The Christmas Truce of 1914
It’s December and the Christmas spirit is here with us. Mulled wine, gingerbread, Christmas trees, snow, the cold cosy nights. Who doesn’t like Christmas and the Christmas spirit? Some would argue soldiers in service. But over 100 years ago in the trenches and the No Man’s Land of WWI, something astounding happened. Namely, the Christmas truce, where the British soldiers had a temporary unofficial cease-fire on Christmas Eve. So did this really happen? Well, I think it happened and I will explain why I think so.
The countries and soldiers that went to war in July were convinced that the war would end before Christmas. If Kaiser Wilhelm said so it must be true, right? Well not really. Imagine yourself as a German soldier; You’re sitting in your trench far from home, cold and wet from all the rain and one knows that families will celebrate Christmas without you. You are losing your will to fight, but the Kaiser have sent you Christmas trees so at least that’s something. This is how, I imagine, many soldiers felt in December 1914. Soldiers, on both sides, were tired of fighting. On the 23rd of December, the German soldiers started putting their Christmas trees outside of their trenches and started singing carols such as “Stille Nacht” (Silent Night). This caused the British soldiers to sing back their own carols. The battle now  was not made of bullets and shell but of who could sing the best and the loudest. 


By presumably word of mouth only, the Christmas Eve policy became “live and let live” and it is suspected that this was ordered by lower-ranking officers. This order meant that one was not to fire unless fired upon. The officers’ decision was made without authorization from the higher-ranking officers and the flimsy truce started to slowly take hold. On or around Christmas Eve, German soldiers started to emerge from their trenches, waving their arms to show that they mean no harm. When it became clear for the British soldiers that they were unarmed, the British soldiers joined them and met the Germans in No Man’s Land. When they met each other they started to exchange gifts, sharing food and drink. There was even a football match between them, where, it is rumoured, the Germans won 3-2.

 How do we know that any of this actually happened? Well at this time of the war, the censorship of letters sent home had not been imposed yet. British and German soldiers wrote of playing football and sharing food and drinks with the men who had been their mortal enemies the day before.
Lieutenant Kurt Zehmisch, a schoolteacher of the 134th Saxons, wrote in his diary.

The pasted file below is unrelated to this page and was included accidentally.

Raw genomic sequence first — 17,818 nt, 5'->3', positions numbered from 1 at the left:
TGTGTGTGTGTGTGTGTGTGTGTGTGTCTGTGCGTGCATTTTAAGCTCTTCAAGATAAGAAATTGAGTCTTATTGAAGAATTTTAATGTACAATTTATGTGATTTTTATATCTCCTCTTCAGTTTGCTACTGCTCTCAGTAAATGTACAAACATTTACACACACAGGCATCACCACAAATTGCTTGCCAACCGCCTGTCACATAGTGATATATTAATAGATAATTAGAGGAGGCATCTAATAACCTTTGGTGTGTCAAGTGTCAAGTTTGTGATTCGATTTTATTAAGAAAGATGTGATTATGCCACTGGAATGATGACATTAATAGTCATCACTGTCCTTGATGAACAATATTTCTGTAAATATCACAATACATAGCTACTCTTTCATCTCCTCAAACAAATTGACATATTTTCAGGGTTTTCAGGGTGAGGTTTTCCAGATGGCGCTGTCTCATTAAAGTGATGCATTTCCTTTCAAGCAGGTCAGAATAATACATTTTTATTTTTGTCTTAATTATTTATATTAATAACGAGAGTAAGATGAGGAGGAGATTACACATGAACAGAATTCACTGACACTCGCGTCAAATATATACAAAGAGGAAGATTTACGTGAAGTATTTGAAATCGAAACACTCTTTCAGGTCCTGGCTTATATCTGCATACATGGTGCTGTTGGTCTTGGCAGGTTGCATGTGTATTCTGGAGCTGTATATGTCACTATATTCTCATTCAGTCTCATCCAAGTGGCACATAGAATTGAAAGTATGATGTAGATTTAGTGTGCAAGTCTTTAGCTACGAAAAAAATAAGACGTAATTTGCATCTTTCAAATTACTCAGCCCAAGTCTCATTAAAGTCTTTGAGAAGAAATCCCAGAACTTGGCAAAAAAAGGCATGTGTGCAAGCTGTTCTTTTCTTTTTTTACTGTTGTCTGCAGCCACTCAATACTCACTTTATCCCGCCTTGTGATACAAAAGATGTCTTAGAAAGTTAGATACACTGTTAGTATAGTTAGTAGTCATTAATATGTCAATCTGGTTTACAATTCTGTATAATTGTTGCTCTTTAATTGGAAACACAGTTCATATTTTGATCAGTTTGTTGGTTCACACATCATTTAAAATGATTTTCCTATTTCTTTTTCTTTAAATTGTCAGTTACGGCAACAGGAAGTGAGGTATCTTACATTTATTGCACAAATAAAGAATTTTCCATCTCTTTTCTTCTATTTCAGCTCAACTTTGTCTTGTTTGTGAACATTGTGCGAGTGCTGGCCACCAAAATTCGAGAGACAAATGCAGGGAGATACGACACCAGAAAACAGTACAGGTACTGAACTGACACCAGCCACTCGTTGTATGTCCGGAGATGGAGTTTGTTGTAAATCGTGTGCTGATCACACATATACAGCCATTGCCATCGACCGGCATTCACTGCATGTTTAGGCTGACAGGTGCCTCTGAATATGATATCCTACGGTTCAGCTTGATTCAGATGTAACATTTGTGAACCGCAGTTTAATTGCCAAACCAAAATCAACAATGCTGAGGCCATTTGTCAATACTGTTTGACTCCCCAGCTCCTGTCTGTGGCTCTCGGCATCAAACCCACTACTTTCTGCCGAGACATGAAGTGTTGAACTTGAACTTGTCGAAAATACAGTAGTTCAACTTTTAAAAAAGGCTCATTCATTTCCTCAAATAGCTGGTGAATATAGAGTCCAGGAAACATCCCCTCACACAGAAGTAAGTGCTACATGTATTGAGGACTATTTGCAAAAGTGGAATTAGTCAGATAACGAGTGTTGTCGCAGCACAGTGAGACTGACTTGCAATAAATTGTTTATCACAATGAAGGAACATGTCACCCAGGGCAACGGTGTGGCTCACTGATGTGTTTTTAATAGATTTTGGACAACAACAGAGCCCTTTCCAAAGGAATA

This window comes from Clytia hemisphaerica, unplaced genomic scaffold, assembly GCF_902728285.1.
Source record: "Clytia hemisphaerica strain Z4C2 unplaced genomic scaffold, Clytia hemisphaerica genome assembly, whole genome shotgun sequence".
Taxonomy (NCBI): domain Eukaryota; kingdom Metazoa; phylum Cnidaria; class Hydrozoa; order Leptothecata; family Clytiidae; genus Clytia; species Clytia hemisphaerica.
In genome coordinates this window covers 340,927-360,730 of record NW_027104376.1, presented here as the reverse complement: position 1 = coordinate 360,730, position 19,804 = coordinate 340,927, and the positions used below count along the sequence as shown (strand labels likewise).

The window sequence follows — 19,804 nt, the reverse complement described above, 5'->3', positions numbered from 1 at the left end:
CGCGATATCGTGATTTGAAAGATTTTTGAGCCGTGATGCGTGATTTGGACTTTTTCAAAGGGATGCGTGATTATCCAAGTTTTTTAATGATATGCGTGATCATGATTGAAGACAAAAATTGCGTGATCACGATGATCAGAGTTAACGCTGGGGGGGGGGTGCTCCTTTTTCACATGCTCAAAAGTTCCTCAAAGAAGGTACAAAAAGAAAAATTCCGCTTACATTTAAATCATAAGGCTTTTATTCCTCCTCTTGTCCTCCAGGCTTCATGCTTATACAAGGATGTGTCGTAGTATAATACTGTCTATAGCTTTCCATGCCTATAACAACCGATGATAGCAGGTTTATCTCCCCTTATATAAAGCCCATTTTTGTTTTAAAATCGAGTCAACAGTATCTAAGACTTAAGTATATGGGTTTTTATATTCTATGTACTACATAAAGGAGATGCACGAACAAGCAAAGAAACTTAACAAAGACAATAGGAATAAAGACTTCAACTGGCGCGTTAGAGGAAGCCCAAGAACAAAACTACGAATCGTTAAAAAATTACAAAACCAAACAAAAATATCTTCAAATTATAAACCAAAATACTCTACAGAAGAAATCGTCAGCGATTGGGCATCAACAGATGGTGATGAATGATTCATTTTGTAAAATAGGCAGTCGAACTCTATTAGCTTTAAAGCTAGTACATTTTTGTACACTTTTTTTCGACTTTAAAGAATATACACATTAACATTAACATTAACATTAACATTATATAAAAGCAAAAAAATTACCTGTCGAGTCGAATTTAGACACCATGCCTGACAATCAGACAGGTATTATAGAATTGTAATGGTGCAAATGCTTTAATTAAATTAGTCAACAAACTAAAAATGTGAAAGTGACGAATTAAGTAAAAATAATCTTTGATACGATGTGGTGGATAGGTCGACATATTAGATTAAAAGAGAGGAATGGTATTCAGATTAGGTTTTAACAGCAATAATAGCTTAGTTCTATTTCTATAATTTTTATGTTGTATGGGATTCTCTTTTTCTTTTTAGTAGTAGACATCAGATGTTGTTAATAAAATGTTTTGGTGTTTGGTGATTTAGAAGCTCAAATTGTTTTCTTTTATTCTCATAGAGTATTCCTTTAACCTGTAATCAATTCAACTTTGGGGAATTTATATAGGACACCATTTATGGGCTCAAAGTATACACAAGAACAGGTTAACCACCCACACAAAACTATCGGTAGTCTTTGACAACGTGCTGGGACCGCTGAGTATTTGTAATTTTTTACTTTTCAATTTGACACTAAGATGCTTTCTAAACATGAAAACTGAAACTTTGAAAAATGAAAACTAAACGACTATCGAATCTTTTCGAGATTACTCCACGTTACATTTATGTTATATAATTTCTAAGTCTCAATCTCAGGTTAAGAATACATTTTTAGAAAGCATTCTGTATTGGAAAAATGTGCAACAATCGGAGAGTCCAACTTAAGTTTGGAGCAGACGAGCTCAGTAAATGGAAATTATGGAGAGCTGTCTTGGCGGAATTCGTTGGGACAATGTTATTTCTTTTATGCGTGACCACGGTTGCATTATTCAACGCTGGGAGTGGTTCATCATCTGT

“The British brought a ball from the trenches, and soon a lively game ensued.
How marvellous, how wonderful, yet how strange it was. The British officers felt the same way about it. And so Christmas, that celebration of love, managed to bring together mortal enemies as friends, for a time”.
These letters stress the fact that the soldiers could not believe their eyes that they were celebrating and chatting with the enemy. But it was not all fun and games, however, as the most common activities in areas observing the Christmas Truce were joint services to bury the dead and to repair and improve the trenches. This implies that the soldiers knew that the peace was not going to last. They were right. 


The Allied and German High Commands knew nothing about these Christmas Day festivities. When the news reached them, in their secluded chateaux, a safe distance from the front, they did their utmost to put a stop to it. The following days after Christmas the violence began again on the Western Front.

“At 8.30 am I fired three shots in the air and put up a flag with ‘Merry Christmas’ on it, and climbed onto the parapet,” wrote Captain JC Dunn, of the Royal Welch Fusiliers. “The German Captain appeared on the parapet - he put up a sheet with ‘Thank You’ on it. We both bowed and saluted and got down into our respective trenches, and he fired two shots in the air, and the war was on again.”


I think that this is a beautiful thing that happened. It makes me both happy and sad at the same time. It makes me happy because this unusual event shows the humanity of the soldiers. That they’re not some programmed killing machines, where their only purpose is to kill. They were human, like the rest of us. But it makes me sad thinking of how many of them actually survived until 1918, to the end of the war. Or the fact that they had no clue of the horrors that would come. The second battle of Ypres and its asphyxiating gas were months away and the seemingly endless, mindless slaughter of Paschendale and Verdun would come in the following years. The explosions from artillery shells, the sight and smell of poison gas, the screaming, the loss of friends and limbs. They were young men with ambitions and passions, but it was unfairly taken from them by a pointless war. This was their last time of peaceful silence before they would experience the horror of  The War to End All Wars.


Gustav Falk Year II student.

Universitetsholm Vocational College.